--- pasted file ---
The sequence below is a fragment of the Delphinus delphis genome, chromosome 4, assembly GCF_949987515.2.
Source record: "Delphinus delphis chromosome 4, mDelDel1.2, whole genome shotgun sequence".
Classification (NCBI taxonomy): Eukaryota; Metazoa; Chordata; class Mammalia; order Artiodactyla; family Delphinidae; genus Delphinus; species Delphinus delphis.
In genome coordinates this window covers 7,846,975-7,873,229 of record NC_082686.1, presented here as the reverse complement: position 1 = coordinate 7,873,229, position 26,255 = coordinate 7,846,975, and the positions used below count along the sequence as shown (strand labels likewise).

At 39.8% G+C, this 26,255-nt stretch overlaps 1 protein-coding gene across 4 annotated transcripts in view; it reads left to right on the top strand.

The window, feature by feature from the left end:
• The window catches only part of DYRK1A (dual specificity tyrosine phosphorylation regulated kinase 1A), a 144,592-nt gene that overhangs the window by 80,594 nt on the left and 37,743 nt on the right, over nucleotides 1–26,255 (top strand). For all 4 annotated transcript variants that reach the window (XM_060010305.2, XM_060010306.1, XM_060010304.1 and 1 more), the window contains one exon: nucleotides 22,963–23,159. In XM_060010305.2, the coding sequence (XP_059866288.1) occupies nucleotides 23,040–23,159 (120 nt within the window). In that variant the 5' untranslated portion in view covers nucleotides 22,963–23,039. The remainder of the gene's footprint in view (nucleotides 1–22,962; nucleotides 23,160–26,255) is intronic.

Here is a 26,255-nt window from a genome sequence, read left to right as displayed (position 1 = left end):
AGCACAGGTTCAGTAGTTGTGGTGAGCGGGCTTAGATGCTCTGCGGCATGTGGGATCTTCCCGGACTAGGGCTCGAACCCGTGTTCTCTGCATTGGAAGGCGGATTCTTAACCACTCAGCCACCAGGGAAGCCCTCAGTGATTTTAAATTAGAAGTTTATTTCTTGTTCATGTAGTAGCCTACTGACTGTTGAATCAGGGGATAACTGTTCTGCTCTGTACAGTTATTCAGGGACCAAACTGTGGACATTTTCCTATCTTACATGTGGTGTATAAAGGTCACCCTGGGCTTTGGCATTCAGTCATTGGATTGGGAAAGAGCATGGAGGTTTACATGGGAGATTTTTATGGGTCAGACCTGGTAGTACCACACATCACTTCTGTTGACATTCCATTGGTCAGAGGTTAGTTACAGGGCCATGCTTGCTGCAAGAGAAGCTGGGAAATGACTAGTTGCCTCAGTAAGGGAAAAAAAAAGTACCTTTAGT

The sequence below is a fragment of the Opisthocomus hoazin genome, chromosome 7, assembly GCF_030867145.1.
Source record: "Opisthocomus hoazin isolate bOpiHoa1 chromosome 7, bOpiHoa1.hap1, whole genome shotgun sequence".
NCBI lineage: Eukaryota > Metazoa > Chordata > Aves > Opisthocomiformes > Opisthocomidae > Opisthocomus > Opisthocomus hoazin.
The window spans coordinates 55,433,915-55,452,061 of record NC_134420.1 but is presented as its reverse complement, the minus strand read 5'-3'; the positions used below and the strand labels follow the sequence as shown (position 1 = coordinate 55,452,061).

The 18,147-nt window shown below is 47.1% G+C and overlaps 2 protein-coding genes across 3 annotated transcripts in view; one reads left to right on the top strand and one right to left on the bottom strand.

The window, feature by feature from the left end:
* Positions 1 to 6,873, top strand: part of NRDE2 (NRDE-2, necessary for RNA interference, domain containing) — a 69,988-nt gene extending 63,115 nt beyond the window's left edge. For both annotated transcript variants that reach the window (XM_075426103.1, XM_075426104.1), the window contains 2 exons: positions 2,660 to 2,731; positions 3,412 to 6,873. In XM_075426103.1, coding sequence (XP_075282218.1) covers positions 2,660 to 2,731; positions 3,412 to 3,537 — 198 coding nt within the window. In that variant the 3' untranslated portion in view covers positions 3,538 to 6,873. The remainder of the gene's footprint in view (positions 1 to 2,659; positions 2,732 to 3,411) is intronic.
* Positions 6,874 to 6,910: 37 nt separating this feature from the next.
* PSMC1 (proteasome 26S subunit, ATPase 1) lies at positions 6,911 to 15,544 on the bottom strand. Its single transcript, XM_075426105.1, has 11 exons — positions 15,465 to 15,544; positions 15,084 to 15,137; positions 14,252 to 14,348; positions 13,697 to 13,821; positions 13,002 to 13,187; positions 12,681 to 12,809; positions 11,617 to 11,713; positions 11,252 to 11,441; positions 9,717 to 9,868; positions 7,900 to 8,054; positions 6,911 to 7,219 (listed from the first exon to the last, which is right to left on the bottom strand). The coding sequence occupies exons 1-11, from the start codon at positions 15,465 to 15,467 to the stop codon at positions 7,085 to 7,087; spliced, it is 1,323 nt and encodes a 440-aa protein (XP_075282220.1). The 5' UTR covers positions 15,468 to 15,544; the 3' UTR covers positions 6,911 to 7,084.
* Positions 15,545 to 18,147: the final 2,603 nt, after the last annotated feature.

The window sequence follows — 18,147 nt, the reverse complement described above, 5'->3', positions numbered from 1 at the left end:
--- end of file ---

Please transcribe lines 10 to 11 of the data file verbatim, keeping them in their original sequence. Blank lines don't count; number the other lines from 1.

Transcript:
The sequence below is a fragment of the Opisthocomus hoazin genome, chromosome 7, assembly GCF_030867145.1.
Source record: "Opisthocomus hoazin isolate bOpiHoa1 chromosome 7, bOpiHoa1.hap1, whole genome shotgun sequence".